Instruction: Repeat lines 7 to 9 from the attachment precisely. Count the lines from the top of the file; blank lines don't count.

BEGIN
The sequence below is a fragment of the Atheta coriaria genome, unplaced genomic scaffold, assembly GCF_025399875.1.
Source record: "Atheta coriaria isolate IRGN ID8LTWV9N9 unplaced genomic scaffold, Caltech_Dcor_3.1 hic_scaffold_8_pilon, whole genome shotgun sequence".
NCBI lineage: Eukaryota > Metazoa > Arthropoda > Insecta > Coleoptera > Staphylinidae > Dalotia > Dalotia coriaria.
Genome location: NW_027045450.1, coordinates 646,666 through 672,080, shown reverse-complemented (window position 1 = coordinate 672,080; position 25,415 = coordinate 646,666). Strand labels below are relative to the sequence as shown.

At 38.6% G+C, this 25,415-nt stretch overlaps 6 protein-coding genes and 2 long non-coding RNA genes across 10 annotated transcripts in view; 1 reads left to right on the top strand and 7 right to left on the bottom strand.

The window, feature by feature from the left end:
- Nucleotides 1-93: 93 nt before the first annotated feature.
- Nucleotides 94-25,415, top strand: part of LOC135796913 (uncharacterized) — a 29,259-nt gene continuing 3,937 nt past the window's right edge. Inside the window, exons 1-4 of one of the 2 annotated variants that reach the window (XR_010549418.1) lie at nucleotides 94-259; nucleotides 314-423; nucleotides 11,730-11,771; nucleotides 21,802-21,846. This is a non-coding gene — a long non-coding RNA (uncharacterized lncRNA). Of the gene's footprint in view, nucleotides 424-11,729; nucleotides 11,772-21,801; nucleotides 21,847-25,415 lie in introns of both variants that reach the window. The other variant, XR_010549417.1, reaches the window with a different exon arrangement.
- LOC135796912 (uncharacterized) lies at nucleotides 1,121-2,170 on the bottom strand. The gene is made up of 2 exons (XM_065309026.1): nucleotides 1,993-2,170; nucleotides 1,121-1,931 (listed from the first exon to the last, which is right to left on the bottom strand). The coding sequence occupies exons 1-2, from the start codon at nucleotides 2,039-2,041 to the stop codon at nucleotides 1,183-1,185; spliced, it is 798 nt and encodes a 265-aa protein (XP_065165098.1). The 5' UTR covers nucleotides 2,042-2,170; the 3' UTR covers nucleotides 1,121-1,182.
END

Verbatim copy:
- Nucleotides 1-93: 93 nt before the first annotated feature.
- Nucleotides 94-25,415, top strand: part of LOC135796913 (uncharacterized) — a 29,259-nt gene continuing 3,937 nt past the window's right edge. Inside the window, exons 1-4 of one of the 2 annotated variants that reach the window (XR_010549418.1) lie at nucleotides 94-259; nucleotides 314-423; nucleotides 11,730-11,771; nucleotides 21,802-21,846. This is a non-coding gene — a long non-coding RNA (uncharacterized lncRNA). Of the gene's footprint in view, nucleotides 424-11,729; nucleotides 11,772-21,801; nucleotides 21,847-25,415 lie in introns of both variants that reach the window. The other variant, XR_010549417.1, reaches the window with a different exon arrangement.
- LOC135796912 (uncharacterized) lies at nucleotides 1,121-2,170 on the bottom strand. The gene is made up of 2 exons (XM_065309026.1): nucleotides 1,993-2,170; nucleotides 1,121-1,931 (listed from the first exon to the last, which is right to left on the bottom strand). The coding sequence occupies exons 1-2, from the start codon at nucleotides 2,039-2,041 to the stop codon at nucleotides 1,183-1,185; spliced, it is 798 nt and encodes a 265-aa protein (XP_065165098.1). The 5' UTR covers nucleotides 2,042-2,170; the 3' UTR covers nucleotides 1,121-1,182.